Stipend program inspires OER experimentation


Covid-19 necessitates instructors expand their digital toolbox. The need for easily accessible course materials are crucial. As remote teaching and hybrid learning expands the educational landscape, IU Libraries department of Scholarly Communication has transformational solutions. 

The IU Libraries Course Material Transformation Fellowship Program, funded with a generous grant from the Women’s Philanthropy Leadership Council (WPLC), provides financial and specialist support for instructors to reimagine their course materials, making them affordable and accessible. The Fellowship Program will offer a $2,000 stipend plus time to work with librarians and instructional technologists. Fellows will also work alongside their peers in workshops. “The stipend will compensate instructors for the time and labor inherent in attending workshops and customizing content so that it is aligned with their learning objectives,” says Sarah Hare, Scholarly Communication Librarian and subject specialist in Open Access.


December 1 Last day to apply

Fall 2021 Must be an instructor of record at IU Bloomington, IUPUI, or IUPUC

Spring 2021 Attend at least 3 hour-long workshops


The Fellowship Program holds that pedagogy should shape learning materials, not the other way around. ~Sarah Hare, Scholarly Communication Librarian


A photo taken from above shows three young adults gathered around a laptop


Some of the instructor expectations for the Fellowship involve replacing a traditional textbook with an alternative that costs nothing, attending three workshops, evaluating new course materials, and placing transformed course materials in an open repository. For a complete timeline, a full list of expectations, and more details see the Course Materials Transformation Fellowship Program Application. Applications are due December 1, 2020. Questions may be directed to Please use the subject line “Fellowship Program.”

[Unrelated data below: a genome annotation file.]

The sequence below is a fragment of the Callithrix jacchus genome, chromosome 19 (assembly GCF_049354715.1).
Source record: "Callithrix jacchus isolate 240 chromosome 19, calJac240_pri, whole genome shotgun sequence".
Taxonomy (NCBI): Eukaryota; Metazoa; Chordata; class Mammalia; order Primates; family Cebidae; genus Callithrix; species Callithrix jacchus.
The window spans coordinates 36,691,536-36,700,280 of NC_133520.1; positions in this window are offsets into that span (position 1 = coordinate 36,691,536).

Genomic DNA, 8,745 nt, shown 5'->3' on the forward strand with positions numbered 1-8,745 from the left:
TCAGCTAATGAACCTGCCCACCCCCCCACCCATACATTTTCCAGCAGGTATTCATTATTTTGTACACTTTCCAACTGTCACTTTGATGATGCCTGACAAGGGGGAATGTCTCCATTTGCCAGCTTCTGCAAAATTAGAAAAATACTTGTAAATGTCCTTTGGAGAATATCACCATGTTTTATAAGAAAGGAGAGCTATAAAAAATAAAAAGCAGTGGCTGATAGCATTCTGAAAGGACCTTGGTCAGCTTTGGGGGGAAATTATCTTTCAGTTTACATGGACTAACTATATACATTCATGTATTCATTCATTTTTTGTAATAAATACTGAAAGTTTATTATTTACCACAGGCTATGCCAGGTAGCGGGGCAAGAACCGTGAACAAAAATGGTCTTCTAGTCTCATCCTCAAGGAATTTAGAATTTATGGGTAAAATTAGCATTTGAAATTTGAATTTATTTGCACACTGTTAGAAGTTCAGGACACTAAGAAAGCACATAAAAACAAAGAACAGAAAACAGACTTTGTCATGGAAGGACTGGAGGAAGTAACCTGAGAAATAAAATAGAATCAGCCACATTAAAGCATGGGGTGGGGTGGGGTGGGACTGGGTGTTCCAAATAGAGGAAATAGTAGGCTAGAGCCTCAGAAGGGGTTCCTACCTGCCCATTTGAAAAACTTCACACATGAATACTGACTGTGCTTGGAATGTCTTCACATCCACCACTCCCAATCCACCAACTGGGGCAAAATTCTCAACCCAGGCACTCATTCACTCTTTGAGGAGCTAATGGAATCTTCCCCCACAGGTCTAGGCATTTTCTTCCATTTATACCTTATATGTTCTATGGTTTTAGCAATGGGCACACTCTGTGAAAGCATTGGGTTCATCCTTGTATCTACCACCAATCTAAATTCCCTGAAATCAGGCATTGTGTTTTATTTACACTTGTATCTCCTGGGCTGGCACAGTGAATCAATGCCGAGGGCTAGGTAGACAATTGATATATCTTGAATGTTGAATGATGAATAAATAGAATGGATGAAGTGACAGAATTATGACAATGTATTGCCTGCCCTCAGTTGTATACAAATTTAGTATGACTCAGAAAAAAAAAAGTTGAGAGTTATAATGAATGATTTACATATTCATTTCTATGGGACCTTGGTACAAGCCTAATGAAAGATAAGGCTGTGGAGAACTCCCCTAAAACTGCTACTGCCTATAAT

Hare, an expert in Open Education Resources (OER) says that educators often share they must supplement textbooks with their own materials.  Also, because textbooks often updated annually “they have to choose between re-evaluating the new version of the book and re-organizing their syllabus or asking their students to buy an older edition that might be more difficult to find. The Fellowship Program holds that pedagogy should shape learning materials, not the other way around.”

In addition to librarians specializing in an instructor’s content area and Open Access solutions, the Center for Innovative Teaching and Learning (CITL), and the UITS Digital Education Programs and Initiatives Team will be available to help instructors craft new materials. Participants will have a variety of new options and approaches to utilize. Modeled after the successful Mosaic Faculty Fellowship Program, the Course Material Fellowship will provide instructors opportunities such as utilizing Open Educational Resources (OER), creating Pressbooks with their own material, and using library eBooks and databases.

The goals of the Course Material Transformation Fellowship Program are to help students afford college, to facilitate and inspire the development of alternatives to high-cost textbooks, to have course materials in the hands of all students on day one regardless of their economic status, and to centralize support for instructors working with these solutions.